https://cdn.ymaws.com/www.ppfahome.org/resource/resmgr/pdf/Peer_Reviewed_Pipe_Use_Phase.pdf

https://www.epa.gov/radiation/tenorm-copper-mining-and-production-wastes

https://www.ppfahome.org/page/SMC
Quicker to install and cheaper are 100% of the reason why more new construction homes are built with PEX than copper.
Those are pretty good reasons.

What "environmentally friendly" claim?

NO form of plumbing (CPVC/PVC, Copper, PEX, cast iron, etc) is environmentally friendly.

It's just a question of degree of unfriendliness.

IME - the lifespan of PEX compared to copper is not great. Whether it be UV exposure, rubbing, chlorination, insect/rodent damage.

I've personally NEVER had a copper pipe fail for any reason other than freezing - and that includes original piping in 100+ year old houses. I've personally repaired numerous failed pieces of PEX - failures at crimp joints, from rodents, from wear through, cuts, heat damage, etc.

Now - neither that PEX nor the copper was installed by me, so it may partially be that PEX just attracts folks who do a horrible job running plumbing.
No one disputes that copper is reliable and when you over look the environmental impact it's perfectly suited for use in piping. I've seen it fail like you by freezing mostly and "trauma" second. Mostly that has been loading with various items. For PEX the only failure I've seen has been from homeowners drilling into places they shouldn't have. So, both are certainly adequate to the task. But PEX is what is done now.
 

·
Registered
Joined
·
1,185 Posts
I've been plumbing for nearly 30 years, replace everything close to the leak, the proximity to the other joints will be a problem when you heat the leaking joint. the heat will melt the solder in the near by joints and create more leaks, you cannot just heat the leaking joint and pour more solder in it, doesn't work that way. by the way, I have repaired joints that are 50 + years old, all it takes is a bump to expose a poorly soldered joint that hasn't leaked in all that time!
a lot of misinformation in this thread, good entertainment!
 

·
Registered
Joined
·
765 Posts
I've been plumbing for nearly 30 years, replace everything close to the leak, the proximity to the other joints will be a problem when you heat the leaking joint. the heat will melt the solder in the near by joints and create more leaks, you cannot just heat the leaking joint and pour more solder in it, doesn't work that way. by the way, I have repaired joints that are 50 + years old, all it takes is a bump to expose a poorly soldered joint that hasn't leaked in all that time!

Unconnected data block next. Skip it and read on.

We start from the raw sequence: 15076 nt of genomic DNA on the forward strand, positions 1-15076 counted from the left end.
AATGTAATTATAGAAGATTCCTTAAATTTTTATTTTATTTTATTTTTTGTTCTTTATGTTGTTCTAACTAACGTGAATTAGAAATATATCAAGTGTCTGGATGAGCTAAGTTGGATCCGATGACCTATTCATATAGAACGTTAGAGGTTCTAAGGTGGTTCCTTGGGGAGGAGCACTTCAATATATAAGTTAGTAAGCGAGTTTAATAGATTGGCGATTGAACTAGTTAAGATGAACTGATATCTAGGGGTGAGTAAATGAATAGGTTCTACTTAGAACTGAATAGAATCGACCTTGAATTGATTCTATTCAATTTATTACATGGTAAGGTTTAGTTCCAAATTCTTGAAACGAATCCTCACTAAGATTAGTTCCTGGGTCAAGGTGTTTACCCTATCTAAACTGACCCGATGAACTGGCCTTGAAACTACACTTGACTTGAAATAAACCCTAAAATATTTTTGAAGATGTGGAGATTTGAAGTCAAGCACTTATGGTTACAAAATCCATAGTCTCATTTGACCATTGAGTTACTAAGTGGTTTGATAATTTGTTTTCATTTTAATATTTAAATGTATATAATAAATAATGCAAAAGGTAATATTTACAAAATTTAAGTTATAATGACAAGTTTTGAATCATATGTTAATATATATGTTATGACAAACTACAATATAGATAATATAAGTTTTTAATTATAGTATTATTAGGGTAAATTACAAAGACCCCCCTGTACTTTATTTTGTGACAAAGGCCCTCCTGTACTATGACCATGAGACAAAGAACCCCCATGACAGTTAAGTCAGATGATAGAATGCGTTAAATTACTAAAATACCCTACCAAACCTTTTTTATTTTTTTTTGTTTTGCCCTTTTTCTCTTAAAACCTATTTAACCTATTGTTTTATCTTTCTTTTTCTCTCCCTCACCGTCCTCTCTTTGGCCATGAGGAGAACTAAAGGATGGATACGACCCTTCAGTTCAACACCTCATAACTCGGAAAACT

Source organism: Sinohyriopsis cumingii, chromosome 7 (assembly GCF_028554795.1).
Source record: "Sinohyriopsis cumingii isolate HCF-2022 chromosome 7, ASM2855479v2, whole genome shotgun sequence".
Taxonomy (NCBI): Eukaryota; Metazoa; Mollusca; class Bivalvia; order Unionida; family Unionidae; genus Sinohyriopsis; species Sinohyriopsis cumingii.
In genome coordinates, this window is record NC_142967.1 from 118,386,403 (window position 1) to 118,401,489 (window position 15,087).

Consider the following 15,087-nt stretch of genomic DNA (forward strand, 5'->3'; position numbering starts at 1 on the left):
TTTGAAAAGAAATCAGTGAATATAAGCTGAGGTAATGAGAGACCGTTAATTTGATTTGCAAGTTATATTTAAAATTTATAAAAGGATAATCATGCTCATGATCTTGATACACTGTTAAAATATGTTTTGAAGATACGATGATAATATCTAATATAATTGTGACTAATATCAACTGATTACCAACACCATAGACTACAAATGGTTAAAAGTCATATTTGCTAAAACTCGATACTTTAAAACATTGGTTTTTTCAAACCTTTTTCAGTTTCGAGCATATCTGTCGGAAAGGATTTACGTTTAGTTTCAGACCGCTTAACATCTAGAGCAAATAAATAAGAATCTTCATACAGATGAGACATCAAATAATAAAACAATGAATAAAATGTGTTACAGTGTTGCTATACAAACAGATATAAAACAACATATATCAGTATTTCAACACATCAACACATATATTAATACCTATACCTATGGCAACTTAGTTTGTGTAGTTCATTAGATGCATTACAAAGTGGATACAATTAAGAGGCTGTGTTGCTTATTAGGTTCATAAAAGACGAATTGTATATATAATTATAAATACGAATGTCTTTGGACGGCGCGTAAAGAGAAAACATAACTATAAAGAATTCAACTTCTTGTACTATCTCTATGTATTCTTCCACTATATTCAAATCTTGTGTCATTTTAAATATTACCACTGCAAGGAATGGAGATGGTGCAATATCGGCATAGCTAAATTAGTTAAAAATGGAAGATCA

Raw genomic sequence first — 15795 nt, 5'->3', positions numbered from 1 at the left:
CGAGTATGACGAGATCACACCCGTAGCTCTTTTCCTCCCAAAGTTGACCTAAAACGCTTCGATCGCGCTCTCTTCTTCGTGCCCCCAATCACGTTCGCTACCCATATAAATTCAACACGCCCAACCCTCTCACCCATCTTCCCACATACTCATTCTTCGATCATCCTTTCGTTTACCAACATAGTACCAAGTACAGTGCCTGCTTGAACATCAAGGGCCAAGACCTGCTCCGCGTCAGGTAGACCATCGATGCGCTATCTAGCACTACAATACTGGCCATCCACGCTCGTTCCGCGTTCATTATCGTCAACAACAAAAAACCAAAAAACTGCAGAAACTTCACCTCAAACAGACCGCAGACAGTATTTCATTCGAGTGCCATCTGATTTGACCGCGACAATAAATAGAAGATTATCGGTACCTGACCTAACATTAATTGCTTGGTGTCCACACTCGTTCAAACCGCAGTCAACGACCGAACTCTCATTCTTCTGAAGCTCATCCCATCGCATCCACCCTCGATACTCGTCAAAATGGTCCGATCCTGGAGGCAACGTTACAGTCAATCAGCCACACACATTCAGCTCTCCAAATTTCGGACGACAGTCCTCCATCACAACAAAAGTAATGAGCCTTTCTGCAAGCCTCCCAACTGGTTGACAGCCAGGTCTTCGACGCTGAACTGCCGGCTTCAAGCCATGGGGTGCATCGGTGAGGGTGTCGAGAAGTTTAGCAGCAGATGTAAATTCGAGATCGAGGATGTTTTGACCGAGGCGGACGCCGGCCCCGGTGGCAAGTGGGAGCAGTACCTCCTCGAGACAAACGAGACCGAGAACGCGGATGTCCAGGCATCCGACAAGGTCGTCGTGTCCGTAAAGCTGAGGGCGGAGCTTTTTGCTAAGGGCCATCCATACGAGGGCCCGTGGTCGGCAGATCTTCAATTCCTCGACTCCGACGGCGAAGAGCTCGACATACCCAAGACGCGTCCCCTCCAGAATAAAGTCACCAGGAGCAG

a lot of misinformation in this thread, good entertainment!
Can you clarify (based on your experience) what is and what isn't misinformation in this thread?
 

·
Registered
Joined
·
765 Posts
What "environmentally friendly" claim?

NO form of plumbing (CPVC/PVC, Copper, PEX, cast iron, etc) is environmentally friendly.

It's just a question of degree of unfriendliness.

IME - the lifespan of PEX compared to copper is not great. Whether it be UV exposure, rubbing, chlorination, insect/rodent damage.

I've personally NEVER had a copper pipe fail for any reason other than freezing - and that includes original piping in 100+ year old houses. I've personally repaired numerous failed pieces of PEX - failures at crimp joints, from rodents, from wear through, cuts, heat damage, etc.

Now - neither that PEX nor the copper was installed by me, so it may partially be that PEX just attracts folks who do a horrible job running plumbing.
Dude go back and read the post that you originally commented on. I stated PEX is "more environmentally friendly than copper"

Your response was "highly, highly unlikely"

I respond with "A life cycle analysis comparing the two shows that using a pex system is more environmentally friendly than copper"

Then you start to go off on a tangent about how nothing is environmentally friendly.

You should teach a class called "How to create an argument out of thin air"
 
41 - 60 of 155 Posts
Top